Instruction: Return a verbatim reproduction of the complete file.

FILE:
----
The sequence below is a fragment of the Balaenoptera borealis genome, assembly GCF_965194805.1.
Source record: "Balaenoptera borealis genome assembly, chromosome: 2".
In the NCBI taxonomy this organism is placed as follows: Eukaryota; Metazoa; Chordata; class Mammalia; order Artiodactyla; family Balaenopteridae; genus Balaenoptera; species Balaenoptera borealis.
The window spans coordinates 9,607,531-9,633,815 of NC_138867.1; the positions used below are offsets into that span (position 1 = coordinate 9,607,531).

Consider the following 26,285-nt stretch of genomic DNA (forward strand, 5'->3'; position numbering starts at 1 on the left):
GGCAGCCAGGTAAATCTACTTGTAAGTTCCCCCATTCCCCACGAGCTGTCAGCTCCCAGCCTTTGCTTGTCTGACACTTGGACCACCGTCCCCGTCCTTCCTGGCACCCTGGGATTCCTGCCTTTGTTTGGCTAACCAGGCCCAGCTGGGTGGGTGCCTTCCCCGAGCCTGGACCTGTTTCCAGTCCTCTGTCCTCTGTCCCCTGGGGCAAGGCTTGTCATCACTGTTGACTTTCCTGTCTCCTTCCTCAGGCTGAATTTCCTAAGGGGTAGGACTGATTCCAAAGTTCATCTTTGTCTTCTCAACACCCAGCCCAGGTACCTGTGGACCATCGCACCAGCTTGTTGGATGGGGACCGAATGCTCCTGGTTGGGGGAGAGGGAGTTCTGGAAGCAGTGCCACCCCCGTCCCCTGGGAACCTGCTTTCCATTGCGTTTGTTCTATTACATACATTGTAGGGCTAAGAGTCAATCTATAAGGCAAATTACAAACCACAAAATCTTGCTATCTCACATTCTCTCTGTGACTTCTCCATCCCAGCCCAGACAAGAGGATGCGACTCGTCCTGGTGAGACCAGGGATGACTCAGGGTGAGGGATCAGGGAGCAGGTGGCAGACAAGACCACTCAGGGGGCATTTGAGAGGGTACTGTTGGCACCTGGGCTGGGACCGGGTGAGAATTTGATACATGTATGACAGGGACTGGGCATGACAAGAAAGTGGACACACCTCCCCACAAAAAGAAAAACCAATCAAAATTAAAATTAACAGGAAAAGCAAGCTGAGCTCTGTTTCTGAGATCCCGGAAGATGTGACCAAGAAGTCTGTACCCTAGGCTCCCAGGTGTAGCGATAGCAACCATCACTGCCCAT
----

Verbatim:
The sequence below is a fragment of the Balaenoptera borealis genome, assembly GCF_965194805.1.
Source record: "Balaenoptera borealis genome assembly, chromosome: 2".
In the NCBI taxonomy this organism is placed as follows: Eukaryota; Metazoa; Chordata; class Mammalia; order Artiodactyla; family Balaenopteridae; genus Balaenoptera; species Balaenoptera borealis.
The window spans coordinates 9,607,531-9,633,815 of NC_138867.1; the positions used below are offsets into that span (position 1 = coordinate 9,607,531).

Consider the following 26,285-nt stretch of genomic DNA (forward strand, 5'->3'; position numbering starts at 1 on the left):
GGCAGCCAGGTAAATCTACTTGTAAGTTCCCCCATTCCCCACGAGCTGTCAGCTCCCAGCCTTTGCTTGTCTGACACTTGGACCACCGTCCCCGTCCTTCCTGGCACCCTGGGATTCCTGCCTTTGTTTGGCTAACCAGGCCCAGCTGGGTGGGTGCCTTCCCCGAGCCTGGACCTGTTTCCAGTCCTCTGTCCTCTGTCCCCTGGGGCAAGGCTTGTCATCACTGTTGACTTTCCTGTCTCCTTCCTCAGGCTGAATTTCCTAAGGGGTAGGACTGATTCCAAAGTTCATCTTTGTCTTCTCAACACCCAGCCCAGGTACCTGTGGACCATCGCACCAGCTTGTTGGATGGGGACCGAATGCTCCTGGTTGGGGGAGAGGGAGTTCTGGAAGCAGTGCCACCCCCGTCCCCTGGGAACCTGCTTTCCATTGCGTTTGTTCTATTACATACATTGTAGGGCTAAGAGTCAATCTATAAGGCAAATTACAAACCACAAAATCTTGCTATCTCACATTCTCTCTGTGACTTCTCCATCCCAGCCCAGACAAGAGGATGCGACTCGTCCTGGTGAGACCAGGGATGACTCAGGGTGAGGGATCAGGGAGCAGGTGGCAGACAAGACCACTCAGGGGGCATTTGAGAGGGTACTGTTGGCACCTGGGCTGGGACCGGGTGAGAATTTGATACATGTATGACAGGGACTGGGCATGACAAGAAAGTGGACACACCTCCCCACAAAAAGAAAAACCAATCAAAATTAAAATTAACAGGAAAAGCAAGCTGAGCTCTGTTTCTGAGATCCCGGAAGATGTGACCAAGAAGTCTGTACCCTAGGCTCCCAGGTGTAGCGATAGCAACCATCACTGCCCAT